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How a Cork peninsula with poor access and scant facilities plans to win more tourists

Sheep’s Head was named a ‘European destination of excellence’ but suffers from low visitor numbers.

Image: Iuliia Laitinen/Shutterstock

SHEEP’S HEAD PENINSULA in west Cork is difficult to visit and short on public facilities, so it’s hardly a surprise the place isn’t flooded with tourists.

Located on the south side of Bantry Bay, the region was dubbed a ‘destination of excellence’ by the European Commission seven years ago.

On paper, there are a number of factors in its favour. It boasts a rugged landscape, offers spectacular views of the Atlantic Ocean and is on the desirable Wild Atlantic Way.

But its tourism potential remains largely unrealised because of its location.

One woman who is hoping to change that is Siobhán Burke, marketing coordinator of the Sheep’s Head and Bantry Tourism Cooperative.

Speaking at a recent Fáilte Ireland trade event on sustainable tourism, Burke – who was appointed to the role in 2013 – explained the challenges the area faces as a visitor destination.

“We can only attract people in from two roads at the top of the peninsula, which is only 4km wide,” she said.

The two roads leading onto the peninsula merge as they get closer to the Atlantic, which means tourists have to make a big time commitment if they want to visit Sheep’s Head.

“However many people you bring to Cork from Rosslare (ferry terminal), for example, you’re losing people all along the way,” Burke said.

20171026_110918 Siobhán Burke speaking Source: Conor McMahon

‘Vulnerable’

A major stumbling block is the fact that the area lacks basic amenities that tourists demand. Few facilities open year-round, there’s a shortage of filling stations and ATMs are virtually non-existent.

Naturally, the region suffers from low visitor numbers and spend. The local trade is highly seasonal and dependent on outdoor activities.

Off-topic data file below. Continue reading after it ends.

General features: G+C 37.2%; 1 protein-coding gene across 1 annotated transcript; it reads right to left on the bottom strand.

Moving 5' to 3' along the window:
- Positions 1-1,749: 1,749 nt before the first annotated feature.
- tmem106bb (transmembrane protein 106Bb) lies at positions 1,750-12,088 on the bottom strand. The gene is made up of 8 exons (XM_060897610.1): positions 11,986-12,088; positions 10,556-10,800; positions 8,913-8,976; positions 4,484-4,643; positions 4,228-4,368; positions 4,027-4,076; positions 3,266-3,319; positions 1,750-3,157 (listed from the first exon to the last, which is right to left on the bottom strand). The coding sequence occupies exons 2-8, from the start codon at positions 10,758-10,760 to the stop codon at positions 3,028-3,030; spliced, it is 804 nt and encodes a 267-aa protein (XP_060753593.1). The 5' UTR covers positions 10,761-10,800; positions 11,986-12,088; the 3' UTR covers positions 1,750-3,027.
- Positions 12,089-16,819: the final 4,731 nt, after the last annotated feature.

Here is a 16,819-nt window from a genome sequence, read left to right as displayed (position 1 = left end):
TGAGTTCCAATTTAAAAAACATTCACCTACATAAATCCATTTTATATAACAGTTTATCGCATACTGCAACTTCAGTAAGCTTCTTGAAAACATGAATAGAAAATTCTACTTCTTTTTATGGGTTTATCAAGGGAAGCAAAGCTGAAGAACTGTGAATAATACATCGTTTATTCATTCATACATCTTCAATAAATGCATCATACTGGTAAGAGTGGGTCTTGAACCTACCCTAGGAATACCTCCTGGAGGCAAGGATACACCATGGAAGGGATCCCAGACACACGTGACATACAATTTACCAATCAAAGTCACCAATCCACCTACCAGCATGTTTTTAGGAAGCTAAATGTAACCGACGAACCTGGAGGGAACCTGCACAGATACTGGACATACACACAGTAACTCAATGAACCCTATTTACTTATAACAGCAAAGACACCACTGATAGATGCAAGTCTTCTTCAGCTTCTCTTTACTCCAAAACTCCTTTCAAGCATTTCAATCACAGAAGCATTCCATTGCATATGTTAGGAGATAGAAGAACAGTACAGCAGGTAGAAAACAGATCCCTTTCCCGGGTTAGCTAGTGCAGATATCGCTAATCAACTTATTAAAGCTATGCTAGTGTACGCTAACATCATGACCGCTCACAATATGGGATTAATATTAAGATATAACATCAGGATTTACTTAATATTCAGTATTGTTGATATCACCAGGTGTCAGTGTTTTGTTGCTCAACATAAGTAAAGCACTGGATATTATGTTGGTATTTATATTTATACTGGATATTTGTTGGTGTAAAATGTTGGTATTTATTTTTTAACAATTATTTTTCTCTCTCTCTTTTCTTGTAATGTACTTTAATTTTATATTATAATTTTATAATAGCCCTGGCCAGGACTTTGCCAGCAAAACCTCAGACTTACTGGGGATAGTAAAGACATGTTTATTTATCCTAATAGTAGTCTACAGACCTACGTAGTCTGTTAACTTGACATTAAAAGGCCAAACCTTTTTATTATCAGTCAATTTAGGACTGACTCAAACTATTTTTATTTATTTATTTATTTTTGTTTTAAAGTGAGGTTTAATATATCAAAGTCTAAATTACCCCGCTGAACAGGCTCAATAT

“When you have a tourism model in an area that is almost entirely built for walking and cycling … you’re very vulnerable,” Burke said.

To help make up for its shortcomings, the Sheep’s Head tourism body has leveraged existing community projects and groups to give visitors a more compelling reason to visit the peninsula.

Burke described the initiative as “cooperative development and marketing”.

“I’m not talking about simply doing Facebook posts. This is about going into people’s kitchens and going into community centres on a wet Tuesday event and trying to put products together,” she said.

“It’s about adding up the small bit of capacity people have to create products that can create more impact for the area and extend the tourism season.”

For example, stone carver Victor Daly from the tiny village of Ahakista was encouraged to host courses for visitors in order to supplement his revenue carving headstones and restoring castles.

shutterstock_693099646 Ahakista Source: Corey Macri/Shutterstock

“We’re just kind of building that stuff and turning people like Victor into craft tour operators,” Burke said.

Festivals have played a big part in turning around Sheep’s Head fortunes, particularly sporting events.

Burke said the local tourism initiative has worked with Helen Collins, chairwoman of the Taste of West Cork festival, to ensure that the region’s most difficult-to-reach locations are included on the food trail.

“Over time, businesses that think they’re not connected or that they’re too off the beaten track think, ‘Why aren’t we involved in that?’”

Islands

The next step in Sheep’s Head’s plan to boost tourism is to develop visitor offerings on the islands surrounding the peninsula.

For example, there will be blackberry jam making sessions hosted on Bere Island as part of next year’s Taste of West Cork .

“Islands face a more extreme version of this problem of struggling to get people to remote places,” Burke said. “I call it Robinson Crusoe syndrome.”

Visitors worry that there won’t be enough for them to do and that they’ll be stranded until the next ferry, she said.

Despite visitors’ reluctance to visit the islands, Burke said they are worth investing in because they increase dwell time and spend in the local area.

“If you bring a tourist to Cape Clear Island, it’s an hour ferry there and an hour back,” she said, “you then increase the amount of time in the area by default. They’re going to have to eat and sleep when they get back.

“You’re giving people a variety of experiences … Islands have an originality dividend. Every product on an island is better than a mainland product.”

Burke said the whole point of the Wild Atlantic Way programme is to encourage people to travel to areas they might not otherwise visit, which is why she thinks Sheep’s Head’s difficulties could be marketed as an asset.

“People want to get away and be away from it all – that’s what makes it brilliant. There are just some practical issues that we have to work with.”

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Written by Conor McMahon and posted on Fora.ie

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